As my novel Azadi, Protest in the Streets of Tehran, takes its first baby steps into the world, moments of frustration at things not happening fast enough are more than offset by rewarding ones. As an example, after my interviews aimed at the Iranian audience inside Iran (VOA, Radio Farda, etc.) people have been reaching out to me to tell me that Azadi is their story. There’s Arya, recently released from prison, and reading one of the smuggled copies of Azadi. “That’s just how it was,” he writes me in an email. “Not in every detail, but close enough that it sent shivers down my spine (tanam larzid).” Or that Facebook message from a woman who writes, “My name is also Raha, like your main character. Did you know Raha is not a very common name? (I didn’t). Like her, I too studied architecture at Tehran University and took part in the student demonstrations in Khatami’s time. But that was ten years ago. I’m older than your Raha.”
Others want to chat when I’m working. I respond. How can I not? When I sit at my computer, I’m working. But to them, reaching out is a lifeline. It means looking through the bars on the windows of Iran at a sky much bluer than theirs—metaphorically that is, for there is no sky bluer than Iran’s.
So I sit and chat, becoming more fluent by the day at reading and writing Farsi transcribed in English. I fidget some, as I need to get back to my work, and sometimes feel bad as I find an excuse to say goodbye. What I share with my fellow Iranians lucky and unlucky enough to be living in Iran is often heartbreaking but occasionally also irritating. When Arya tells me he’s just out of prison where he had two fingers of his left hand broken, when Mojgan writes that wearing a headscarf complicates her on-site work as an engineer, when Abbas says that he was interrogated for writing a poem someone didn’t like, I’m all sympathy. But when Meyssam, writing about the pro-democracy movement, says that the problem is no one does any hemayat (a difficult-to-translate word that can mean protection, support, assistance, etc.) I bristle. Call me too westernized, tell me that I haven’t lived under repression, but I don’t understand him. I don’t consider anyone in control of my life and I wish these brave young people wouldn’t either. Their parents did, as did their grandparents before them. Generations of fatalistic Iranians have seen themselves not only as the toys of an omnipotent God but as puppets having their strings pulled by the malevolent state apparatus of foreign countries who, singly or in a coalition, are engaged in conspiring against Iran. That is not only a miserable way of thinking but an irrational one. It also leads to preposterous expectations. In the Egyptian situation last month, the Libyan one right now, the Iranian one two summers ago, every comment falls into one of two categories: One, why isn’t the United States doing something? Two, all this is the result of meddling, past and present, by the United States. So which is it?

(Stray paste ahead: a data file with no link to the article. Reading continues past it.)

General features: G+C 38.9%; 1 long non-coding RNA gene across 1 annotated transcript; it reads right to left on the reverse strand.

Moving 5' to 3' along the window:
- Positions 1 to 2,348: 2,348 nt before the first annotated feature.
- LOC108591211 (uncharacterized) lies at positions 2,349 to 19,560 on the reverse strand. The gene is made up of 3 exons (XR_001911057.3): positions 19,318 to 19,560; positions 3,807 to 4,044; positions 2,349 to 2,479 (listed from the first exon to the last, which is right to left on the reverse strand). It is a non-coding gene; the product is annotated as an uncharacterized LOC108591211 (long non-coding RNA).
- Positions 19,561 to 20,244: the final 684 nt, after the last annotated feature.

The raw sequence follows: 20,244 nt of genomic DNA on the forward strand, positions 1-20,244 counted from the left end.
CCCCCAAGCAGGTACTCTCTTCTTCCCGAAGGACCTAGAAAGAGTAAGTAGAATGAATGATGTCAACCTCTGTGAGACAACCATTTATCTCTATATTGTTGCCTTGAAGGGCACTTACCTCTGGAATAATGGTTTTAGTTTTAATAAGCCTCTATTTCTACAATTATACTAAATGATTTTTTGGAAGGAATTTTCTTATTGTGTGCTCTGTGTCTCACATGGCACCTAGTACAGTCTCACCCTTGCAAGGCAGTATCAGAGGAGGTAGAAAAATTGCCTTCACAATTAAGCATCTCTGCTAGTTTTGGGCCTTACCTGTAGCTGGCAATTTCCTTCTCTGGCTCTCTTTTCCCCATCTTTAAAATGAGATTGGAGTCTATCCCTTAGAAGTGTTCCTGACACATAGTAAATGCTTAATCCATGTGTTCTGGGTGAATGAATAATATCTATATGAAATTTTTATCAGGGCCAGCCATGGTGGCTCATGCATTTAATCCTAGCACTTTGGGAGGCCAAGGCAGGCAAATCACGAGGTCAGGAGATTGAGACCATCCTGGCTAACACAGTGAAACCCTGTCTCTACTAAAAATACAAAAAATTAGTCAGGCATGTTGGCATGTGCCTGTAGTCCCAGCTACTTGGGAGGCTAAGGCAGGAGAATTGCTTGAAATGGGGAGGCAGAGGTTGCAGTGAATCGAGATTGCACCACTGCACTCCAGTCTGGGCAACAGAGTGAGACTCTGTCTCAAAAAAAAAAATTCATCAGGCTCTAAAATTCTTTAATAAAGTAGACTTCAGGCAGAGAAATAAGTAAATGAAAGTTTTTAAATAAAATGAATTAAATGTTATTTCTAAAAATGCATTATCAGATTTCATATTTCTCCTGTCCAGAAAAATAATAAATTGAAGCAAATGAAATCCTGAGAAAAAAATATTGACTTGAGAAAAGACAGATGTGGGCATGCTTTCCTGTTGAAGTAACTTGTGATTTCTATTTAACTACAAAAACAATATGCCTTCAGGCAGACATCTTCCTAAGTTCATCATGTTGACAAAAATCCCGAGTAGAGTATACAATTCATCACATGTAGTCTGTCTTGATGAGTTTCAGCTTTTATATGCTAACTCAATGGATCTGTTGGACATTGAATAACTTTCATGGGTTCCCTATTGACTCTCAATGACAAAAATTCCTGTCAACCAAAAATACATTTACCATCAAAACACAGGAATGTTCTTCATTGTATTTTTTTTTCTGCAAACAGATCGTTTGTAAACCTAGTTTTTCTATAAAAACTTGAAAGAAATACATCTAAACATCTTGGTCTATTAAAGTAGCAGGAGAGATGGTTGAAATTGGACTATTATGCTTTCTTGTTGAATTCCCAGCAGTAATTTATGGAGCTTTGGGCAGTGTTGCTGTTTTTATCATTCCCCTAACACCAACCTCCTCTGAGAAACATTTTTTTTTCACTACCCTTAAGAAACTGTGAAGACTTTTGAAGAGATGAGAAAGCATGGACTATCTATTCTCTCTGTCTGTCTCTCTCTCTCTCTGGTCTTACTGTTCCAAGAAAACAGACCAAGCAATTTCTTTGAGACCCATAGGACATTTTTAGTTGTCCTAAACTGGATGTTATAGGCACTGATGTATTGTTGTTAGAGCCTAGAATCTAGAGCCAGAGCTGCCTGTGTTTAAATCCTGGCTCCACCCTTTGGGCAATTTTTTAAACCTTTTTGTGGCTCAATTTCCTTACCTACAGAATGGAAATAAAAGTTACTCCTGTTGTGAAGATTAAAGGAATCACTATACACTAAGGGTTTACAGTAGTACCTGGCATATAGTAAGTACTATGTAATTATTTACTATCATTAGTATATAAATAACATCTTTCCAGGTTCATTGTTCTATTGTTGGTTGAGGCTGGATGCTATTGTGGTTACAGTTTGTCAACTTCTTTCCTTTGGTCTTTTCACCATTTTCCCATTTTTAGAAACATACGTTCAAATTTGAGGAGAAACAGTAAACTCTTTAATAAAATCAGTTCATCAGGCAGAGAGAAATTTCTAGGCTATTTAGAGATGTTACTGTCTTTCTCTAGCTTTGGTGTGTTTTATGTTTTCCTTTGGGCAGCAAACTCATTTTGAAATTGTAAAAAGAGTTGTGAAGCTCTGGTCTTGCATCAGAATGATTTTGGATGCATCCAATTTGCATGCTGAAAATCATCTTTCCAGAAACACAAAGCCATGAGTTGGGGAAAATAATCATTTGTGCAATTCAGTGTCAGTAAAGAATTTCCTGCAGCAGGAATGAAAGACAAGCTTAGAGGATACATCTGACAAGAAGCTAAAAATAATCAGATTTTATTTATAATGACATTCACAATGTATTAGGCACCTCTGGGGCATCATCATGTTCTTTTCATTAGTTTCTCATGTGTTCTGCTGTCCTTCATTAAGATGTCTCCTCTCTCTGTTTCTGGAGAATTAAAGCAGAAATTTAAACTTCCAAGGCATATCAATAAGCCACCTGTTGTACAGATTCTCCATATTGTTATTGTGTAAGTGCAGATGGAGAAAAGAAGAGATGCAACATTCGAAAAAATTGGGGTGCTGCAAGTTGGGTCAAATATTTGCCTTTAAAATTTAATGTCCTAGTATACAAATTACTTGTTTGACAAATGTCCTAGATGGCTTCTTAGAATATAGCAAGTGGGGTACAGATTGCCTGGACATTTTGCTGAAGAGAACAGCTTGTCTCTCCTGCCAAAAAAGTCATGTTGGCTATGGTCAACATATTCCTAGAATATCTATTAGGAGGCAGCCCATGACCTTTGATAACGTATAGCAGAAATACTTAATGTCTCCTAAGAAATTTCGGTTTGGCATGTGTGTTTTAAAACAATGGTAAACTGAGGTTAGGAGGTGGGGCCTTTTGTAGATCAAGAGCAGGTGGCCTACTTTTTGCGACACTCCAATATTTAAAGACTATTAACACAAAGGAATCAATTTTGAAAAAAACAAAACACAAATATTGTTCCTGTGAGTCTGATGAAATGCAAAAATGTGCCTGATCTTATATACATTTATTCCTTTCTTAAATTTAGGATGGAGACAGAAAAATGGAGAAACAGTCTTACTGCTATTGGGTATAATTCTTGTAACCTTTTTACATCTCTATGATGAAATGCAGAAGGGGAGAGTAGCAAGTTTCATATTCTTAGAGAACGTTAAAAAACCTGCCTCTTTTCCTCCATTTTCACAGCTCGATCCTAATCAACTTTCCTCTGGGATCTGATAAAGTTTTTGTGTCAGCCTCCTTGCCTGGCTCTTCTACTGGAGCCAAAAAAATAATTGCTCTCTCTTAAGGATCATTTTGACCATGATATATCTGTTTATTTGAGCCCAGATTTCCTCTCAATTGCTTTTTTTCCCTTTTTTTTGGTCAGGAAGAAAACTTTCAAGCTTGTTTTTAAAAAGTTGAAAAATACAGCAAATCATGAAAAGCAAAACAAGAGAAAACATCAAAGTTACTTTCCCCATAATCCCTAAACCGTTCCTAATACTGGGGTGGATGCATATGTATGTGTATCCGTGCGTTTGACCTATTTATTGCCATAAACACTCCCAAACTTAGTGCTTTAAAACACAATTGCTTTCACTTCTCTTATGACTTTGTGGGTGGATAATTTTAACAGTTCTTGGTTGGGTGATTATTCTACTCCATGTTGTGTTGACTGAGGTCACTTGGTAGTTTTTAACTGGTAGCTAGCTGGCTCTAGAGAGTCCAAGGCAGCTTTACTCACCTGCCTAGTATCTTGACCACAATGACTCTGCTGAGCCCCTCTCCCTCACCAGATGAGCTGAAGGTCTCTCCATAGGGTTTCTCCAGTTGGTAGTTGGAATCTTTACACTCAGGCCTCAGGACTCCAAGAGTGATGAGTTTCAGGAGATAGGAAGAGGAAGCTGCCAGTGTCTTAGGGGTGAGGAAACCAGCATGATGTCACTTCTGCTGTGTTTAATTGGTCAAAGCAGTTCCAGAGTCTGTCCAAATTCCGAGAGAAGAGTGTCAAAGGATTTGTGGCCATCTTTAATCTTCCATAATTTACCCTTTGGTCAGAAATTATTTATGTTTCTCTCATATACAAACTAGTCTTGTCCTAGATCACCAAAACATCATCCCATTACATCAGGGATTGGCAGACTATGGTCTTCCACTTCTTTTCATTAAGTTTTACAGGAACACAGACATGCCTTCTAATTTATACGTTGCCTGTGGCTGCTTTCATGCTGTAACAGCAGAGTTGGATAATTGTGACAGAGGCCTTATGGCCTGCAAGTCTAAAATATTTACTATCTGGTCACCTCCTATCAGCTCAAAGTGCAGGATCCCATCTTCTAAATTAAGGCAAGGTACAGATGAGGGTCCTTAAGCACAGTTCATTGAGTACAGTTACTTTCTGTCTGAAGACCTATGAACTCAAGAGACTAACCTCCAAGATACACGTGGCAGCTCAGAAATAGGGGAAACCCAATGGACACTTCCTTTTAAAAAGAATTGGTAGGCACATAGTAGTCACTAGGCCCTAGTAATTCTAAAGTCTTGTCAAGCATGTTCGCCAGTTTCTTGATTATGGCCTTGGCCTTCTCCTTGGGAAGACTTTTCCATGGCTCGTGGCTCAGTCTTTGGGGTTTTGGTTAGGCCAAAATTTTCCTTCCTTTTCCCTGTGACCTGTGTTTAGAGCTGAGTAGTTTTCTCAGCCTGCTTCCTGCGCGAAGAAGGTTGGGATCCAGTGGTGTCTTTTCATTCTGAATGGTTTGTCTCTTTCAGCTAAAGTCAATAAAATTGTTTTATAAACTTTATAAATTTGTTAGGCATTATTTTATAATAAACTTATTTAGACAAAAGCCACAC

Hemayat, Meyssam, can mean many things. The good hemayat is that the hearts of civilized people everywhere are with you. Iranians know that, as do all the people revolting against decrepit, corrupt, and repressive regimes in our part of the world.